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Jackson mounts campaign to reduce wildlife collisions

Over 500 animals were killed in collisions with vehicles on Teton County, Wyoming roads in the past year.

Teton County, the Town of Jackson, and Wyoming Department of Transportation are leading a group of local agencies and non-profits to raise public awareness. The winter season of December to March is the highest-risk time of year. More than 50 percent of all annual collisions take place at that time.

The Jackson Hole Wildlife Foundation estimates the cost of wildlife-vehicle collisions from May 2016 to April 2017 was more than $3 million.

“It is critically important that drivers are aware of the increased risk of wildlife collisions throughout the valley in the winter months,” said Amy Ramage, Engineering Manager at Teton County. “As we work collaboratively with the community to identify long-term strategies to deal with this issue, the best thing a driver can do is be aware, drive cautiously, and slow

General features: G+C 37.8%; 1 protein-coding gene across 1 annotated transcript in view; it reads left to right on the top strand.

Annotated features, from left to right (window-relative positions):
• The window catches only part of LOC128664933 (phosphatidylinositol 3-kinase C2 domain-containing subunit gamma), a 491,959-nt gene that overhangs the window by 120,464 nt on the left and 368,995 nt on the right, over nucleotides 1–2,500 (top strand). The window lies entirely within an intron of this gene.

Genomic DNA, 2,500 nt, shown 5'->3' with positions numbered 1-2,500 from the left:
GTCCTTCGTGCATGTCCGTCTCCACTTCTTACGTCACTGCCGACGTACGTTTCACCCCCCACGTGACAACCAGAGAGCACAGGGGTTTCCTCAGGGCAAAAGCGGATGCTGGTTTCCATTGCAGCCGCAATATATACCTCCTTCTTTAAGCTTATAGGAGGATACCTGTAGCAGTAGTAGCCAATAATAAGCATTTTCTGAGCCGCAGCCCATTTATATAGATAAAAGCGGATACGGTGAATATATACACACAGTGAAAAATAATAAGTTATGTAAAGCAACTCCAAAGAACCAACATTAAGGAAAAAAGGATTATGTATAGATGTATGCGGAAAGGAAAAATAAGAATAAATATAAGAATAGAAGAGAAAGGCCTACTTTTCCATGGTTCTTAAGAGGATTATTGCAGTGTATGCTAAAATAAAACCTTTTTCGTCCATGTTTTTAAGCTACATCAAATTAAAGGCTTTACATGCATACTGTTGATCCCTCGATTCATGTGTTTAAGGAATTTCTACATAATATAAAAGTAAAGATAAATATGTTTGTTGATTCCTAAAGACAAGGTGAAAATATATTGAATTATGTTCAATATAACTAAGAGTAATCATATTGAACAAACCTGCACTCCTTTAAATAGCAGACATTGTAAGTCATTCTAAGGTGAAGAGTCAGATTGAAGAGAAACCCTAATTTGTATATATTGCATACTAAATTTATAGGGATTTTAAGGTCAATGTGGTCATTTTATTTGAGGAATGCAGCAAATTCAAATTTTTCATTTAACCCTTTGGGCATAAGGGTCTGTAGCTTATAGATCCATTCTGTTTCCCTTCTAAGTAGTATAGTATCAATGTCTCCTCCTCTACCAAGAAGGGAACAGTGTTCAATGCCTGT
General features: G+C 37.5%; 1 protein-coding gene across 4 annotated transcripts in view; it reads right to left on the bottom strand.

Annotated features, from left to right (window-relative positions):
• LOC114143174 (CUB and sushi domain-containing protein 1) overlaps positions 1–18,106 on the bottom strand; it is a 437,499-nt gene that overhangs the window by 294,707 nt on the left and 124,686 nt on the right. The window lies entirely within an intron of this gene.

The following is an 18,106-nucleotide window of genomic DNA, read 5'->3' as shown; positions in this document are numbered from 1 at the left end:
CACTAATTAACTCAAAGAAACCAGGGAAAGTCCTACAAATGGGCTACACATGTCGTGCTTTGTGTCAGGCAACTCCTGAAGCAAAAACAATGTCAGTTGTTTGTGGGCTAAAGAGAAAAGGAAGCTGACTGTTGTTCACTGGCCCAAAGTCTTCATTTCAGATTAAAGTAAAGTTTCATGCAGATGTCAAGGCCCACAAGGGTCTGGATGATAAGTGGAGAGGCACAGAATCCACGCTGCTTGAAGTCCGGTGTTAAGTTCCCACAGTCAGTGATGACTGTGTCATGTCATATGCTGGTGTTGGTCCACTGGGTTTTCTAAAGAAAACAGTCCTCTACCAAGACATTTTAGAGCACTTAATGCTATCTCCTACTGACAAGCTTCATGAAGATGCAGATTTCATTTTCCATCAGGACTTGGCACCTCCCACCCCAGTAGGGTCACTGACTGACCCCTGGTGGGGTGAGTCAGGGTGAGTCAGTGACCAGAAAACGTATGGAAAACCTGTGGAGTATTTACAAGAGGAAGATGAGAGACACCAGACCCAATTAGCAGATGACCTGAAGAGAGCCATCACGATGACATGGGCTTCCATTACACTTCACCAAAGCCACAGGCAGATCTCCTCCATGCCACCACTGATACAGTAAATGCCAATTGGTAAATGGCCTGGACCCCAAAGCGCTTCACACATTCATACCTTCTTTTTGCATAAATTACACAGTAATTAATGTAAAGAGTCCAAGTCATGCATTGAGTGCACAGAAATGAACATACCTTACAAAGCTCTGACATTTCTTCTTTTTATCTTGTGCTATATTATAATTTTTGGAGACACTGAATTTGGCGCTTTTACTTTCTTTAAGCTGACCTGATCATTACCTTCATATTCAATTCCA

A project aimed at analyzing options to reduce those collisions is underway. Ramage said the “Wildlife Crossings Master Plan” is reviewing speed limit reductions, roadside signs, and permanent wildlife crossing infrastructure. The plan is in draft form.

While the plan moves forward, the public awareness campaign is aimed at getting drivers to pay attention and slowdown, especially at night. “Drivers may think that there is less risk when driving in Jackson, but wildlife corridors exist right within the Town limits,” said Town of Jackson spokesman Carl Pelletier.

The Jackson Town Council recently approved a speed limit change on Broadway to address a high-risk “hot-zone” from the Flat Creek/Pearl/Broadway intersection all the way to the “Y” intersection near Albertson’s on Highway 22. The new limit was reduced from 35 to 30 miles per hour.

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